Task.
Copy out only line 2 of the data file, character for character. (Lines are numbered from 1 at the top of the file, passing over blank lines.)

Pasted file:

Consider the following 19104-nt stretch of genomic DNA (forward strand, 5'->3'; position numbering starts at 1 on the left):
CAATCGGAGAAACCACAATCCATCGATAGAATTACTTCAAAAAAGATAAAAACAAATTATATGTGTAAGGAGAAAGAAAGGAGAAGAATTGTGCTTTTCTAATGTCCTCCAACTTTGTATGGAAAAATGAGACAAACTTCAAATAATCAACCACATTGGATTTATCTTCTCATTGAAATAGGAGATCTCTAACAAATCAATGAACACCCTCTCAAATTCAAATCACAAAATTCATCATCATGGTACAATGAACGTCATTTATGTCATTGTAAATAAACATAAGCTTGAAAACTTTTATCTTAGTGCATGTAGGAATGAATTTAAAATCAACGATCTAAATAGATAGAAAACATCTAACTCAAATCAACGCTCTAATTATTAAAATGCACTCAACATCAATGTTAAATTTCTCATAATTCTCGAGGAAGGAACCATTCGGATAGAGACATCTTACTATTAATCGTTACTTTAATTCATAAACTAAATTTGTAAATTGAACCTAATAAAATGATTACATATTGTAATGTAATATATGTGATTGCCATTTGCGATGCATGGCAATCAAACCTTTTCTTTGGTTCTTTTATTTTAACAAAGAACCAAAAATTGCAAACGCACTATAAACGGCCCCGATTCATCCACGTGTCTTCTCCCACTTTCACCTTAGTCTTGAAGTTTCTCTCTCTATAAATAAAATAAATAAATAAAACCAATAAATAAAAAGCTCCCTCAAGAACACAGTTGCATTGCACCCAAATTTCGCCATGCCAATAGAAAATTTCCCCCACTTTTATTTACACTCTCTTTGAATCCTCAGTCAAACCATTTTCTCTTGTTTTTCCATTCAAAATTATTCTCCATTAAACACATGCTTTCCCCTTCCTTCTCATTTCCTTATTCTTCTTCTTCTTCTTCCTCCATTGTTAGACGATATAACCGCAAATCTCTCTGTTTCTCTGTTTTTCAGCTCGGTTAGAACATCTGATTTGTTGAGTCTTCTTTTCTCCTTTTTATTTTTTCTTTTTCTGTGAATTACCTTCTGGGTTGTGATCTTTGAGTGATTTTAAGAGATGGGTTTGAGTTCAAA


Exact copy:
CAATCGGAGAAACCACAATCCATCGATAGAATTACTTCAAAAAAGATAAAAACAAATTATATGTGTAAGGAGAAAGAAAGGAGAAGAATTGTGCTTTTCTAATGTCCTCCAACTTTGTATGGAAAAATGAGACAAACTTCAAATAATCAACCACATTGGATTTATCTTCTCATTGAAATAGGAGATCTCTAACAAATCAATGAACACCCTCTCAAATTCAAATCACAAAATTCATCATCATGGTACAATGAACGTCATTTATGTCATTGTAAATAAACATAAGCTTGAAAACTTTTATCTTAGTGCATGTAGGAATGAATTTAAAATCAACGATCTAAATAGATAGAAAACATCTAACTCAAATCAACGCTCTAATTATTAAAATGCACTCAACATCAATGTTAAATTTCTCATAATTCTCGAGGAAGGAACCATTCGGATAGAGACATCTTACTATTAATCGTTACTTTAATTCATAAACTAAATTTGTAAATTGAACCTAATAAAATGATTACATATTGTAATGTAATATATGTGATTGCCATTTGCGATGCATGGCAATCAAACCTTTTCTTTGGTTCTTTTATTTTAACAAAGAACCAAAAATTGCAAACGCACTATAAACGGCCCCGATTCATCCACGTGTCTTCTCCCACTTTCACCTTAGTCTTGAAGTTTCTCTCTCTATAAATAAAATAAATAAATAAAACCAATAAATAAAAAGCTCCCTCAAGAACACAGTTGCATTGCACCCAAATTTCGCCATGCCAATAGAAAATTTCCCCCACTTTTATTTACACTCTCTTTGAATCCTCAGTCAAACCATTTTCTCTTGTTTTTCCATTCAAAATTATTCTCCATTAAACACATGCTTTCCCCTTCCTTCTCATTTCCTTATTCTTCTTCTTCTTCTTCCTCCATTGTTAGACGATATAACCGCAAATCTCTCTGTTTCTCTGTTTTTCAGCTCGGTTAGAACATCTGATTTGTTGAGTCTTCTTTTCTCCTTTTTATTTTTTCTTTTTCTGTGAATTACCTTCTGGGTTGTGATCTTTGAGTGATTTTAAGAGATGGGTTTGAGTTCAAA